Why didn’t you tell me my neck would fall?
The scene is a gathering at lunch with a group of women friends. We’re all on different diets, or healthy eating plans, which is the more politically correct way of saying that we’re 2 pounds from having to live in elastic waist pants. One of us is a Weight Watcher who orders a salmon salad and takes out her measuring spoon and pours one tablespoon of olive oil on the lettuce, another is a whole foods vegan who eats nothing that has been cooked over 118 degrees Farenheit, and another is on the high protein keto plan so she ordered a steak lathered in butter. In this way we are all different. But we are bonded in many other areas and there is one that leaps to the top of the list.
We are all of a certain age and that is to say that I am certain we are all over 50. One of us poses the hypothetical question, “if you were to be allowed only one (or one more) cosmetic surgery. What will it be?” And with that, these women all flap the hanging chads under their chin and shout, “the neck! It has to be the neck!”
Let me pay homage to Nora Ephron who felt badly about her neck 13 years ago before I had to face this awful truth on my own. 13 years ago I felt badly about my extra 20 pounds, having my father’s legs, giving up a career, and yelling at my teenage children. 13 years later not much has changed except that I have traded yelling at my kids, who cleverly grew up and moved out of the house, for finding new brown spots on my skin, counting crevices around my mouth, and taking and deleting selfies of my neck.
The strange thing is that I’m so generous with everyone else when they ponder if they should do fillers, tuck their tummies or lift their faces. I almost always vote against it telling them they look great and I almost always mean it. But when it comes to self assessment all I can do is look at my profile in the mirror and wonder if, instead of obsessively trying to lose 20 pounds, I should be gaining weight which might fill in the skin around my neck making that the solution. And that thought almost always leads to a bowl of pasta.
If the eyes are the mirror into the soul, the neck is the mirror that screams you’re heading past the middle age mark. It is unforgiving. I might feel 40 on the inside, but the neck is like a neon sign advertising my true age. Left untouched it doesn’t lie. It seemed to me that this happened overnight. One day, I thought I looked good for my age and the next morning while taking a walk, I felt the wind flapping against what I thought was the scarf around my neck except that I wasn’t wearing a scarf. When I got home and looked in the mirror, I thought, “It’s my Grandma Esther.”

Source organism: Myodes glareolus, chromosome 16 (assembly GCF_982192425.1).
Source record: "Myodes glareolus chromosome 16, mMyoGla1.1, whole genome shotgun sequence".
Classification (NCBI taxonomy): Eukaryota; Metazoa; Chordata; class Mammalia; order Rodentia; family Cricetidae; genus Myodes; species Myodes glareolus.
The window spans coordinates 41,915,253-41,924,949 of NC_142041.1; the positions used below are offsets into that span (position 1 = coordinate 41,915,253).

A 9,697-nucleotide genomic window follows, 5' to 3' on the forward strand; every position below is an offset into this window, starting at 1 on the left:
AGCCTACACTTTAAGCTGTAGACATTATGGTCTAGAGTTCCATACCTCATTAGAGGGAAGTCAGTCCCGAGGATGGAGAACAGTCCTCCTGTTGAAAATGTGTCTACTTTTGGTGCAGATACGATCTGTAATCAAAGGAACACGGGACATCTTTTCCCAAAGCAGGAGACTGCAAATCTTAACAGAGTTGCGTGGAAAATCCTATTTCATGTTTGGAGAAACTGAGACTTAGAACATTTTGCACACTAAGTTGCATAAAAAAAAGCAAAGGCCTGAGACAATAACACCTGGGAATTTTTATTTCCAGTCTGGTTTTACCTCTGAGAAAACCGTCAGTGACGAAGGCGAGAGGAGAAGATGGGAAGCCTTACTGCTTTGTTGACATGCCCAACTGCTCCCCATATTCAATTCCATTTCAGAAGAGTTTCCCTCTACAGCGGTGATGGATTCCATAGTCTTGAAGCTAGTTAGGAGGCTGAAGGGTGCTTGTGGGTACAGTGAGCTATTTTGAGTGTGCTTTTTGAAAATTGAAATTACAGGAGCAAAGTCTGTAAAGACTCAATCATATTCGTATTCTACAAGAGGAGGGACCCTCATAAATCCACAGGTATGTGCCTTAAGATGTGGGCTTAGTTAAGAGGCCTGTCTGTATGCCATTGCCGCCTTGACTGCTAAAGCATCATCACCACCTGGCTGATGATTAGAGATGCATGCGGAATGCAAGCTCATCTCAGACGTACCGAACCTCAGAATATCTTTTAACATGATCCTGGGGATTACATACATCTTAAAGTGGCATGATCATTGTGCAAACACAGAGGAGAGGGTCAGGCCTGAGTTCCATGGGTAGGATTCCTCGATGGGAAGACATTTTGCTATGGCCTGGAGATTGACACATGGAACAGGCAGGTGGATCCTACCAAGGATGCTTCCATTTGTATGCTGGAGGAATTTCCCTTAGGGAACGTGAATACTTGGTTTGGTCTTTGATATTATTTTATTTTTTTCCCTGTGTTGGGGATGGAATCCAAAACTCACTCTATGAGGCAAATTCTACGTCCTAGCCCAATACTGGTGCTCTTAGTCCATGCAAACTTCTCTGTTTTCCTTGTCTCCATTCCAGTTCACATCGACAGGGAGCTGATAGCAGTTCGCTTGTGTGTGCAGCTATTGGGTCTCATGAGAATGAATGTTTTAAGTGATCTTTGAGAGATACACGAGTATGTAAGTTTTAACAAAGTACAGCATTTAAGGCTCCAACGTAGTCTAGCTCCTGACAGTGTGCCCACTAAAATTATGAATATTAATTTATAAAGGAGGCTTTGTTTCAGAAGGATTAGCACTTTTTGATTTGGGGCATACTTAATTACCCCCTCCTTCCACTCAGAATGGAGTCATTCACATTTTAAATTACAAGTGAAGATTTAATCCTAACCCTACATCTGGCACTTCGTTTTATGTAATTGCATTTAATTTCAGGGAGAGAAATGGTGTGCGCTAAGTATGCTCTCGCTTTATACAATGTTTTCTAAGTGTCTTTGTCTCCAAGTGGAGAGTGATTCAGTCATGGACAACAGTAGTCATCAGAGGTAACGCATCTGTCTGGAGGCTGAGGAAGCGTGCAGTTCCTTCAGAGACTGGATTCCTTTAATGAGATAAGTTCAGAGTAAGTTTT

I was lucky enough to recently go a trip to India with several of my women friends. India, it seems, is not only a spiritual destination, but it turns out that it’s also an amazing destination for the purchase of scarves, deftly feeding the soul and the wardrobe at the same time. Up until this trip, the only scarf I owned was a 20 year old wool thing that I would keep for the occasional foray into cold climates. But on this trip all of the women were in a feeding frenzy for scarves. They taught me how a scarf flung around the neck just right can hide the turkey neck and draw attention to the beautiful accessory instead. I bought 15 scarves. For the first few weeks back in Los Angeles, I donned a new scarf everyday. It didn’t matter that some days the temperature rose to the upper 70s and I was trading showing off my neck for perspiring in unattractive places. My sagging neck was kept under wraps.
There are many variations on the demise of the firm youthful neck. There are women who have several deep lines running across the circumference of their necks mimicking the rings on a tree trunk that determine the age of the tree. I never saw that in myself but for the purpose of research, I took a new round of selfies of my neck. I was horrified to find that in addition to the loose droop, those tell-tale rings around the neck have appeared without warning as suddenly as Kafka’s Gregor’s transformation from man to cockroach. And without mercy the skin above the neck has decided to fall to meet its brethren.
So what to make of all of this? One thing leads to another and, although I haven’t checked this out for myself yet, friends tell me that you can’t do the neck without lifting the face and when I think about that, all that comes to my mind is, “then what?” And having done a couple of things in the past (more on that another time), I know that these tweaks are never as easy as the doctors say and I also know that I’ll still have my father’s legs so where will it stop? It’s a personal decision but, for me, I think I’ll just buy some summer weight scarves and sweat this one out.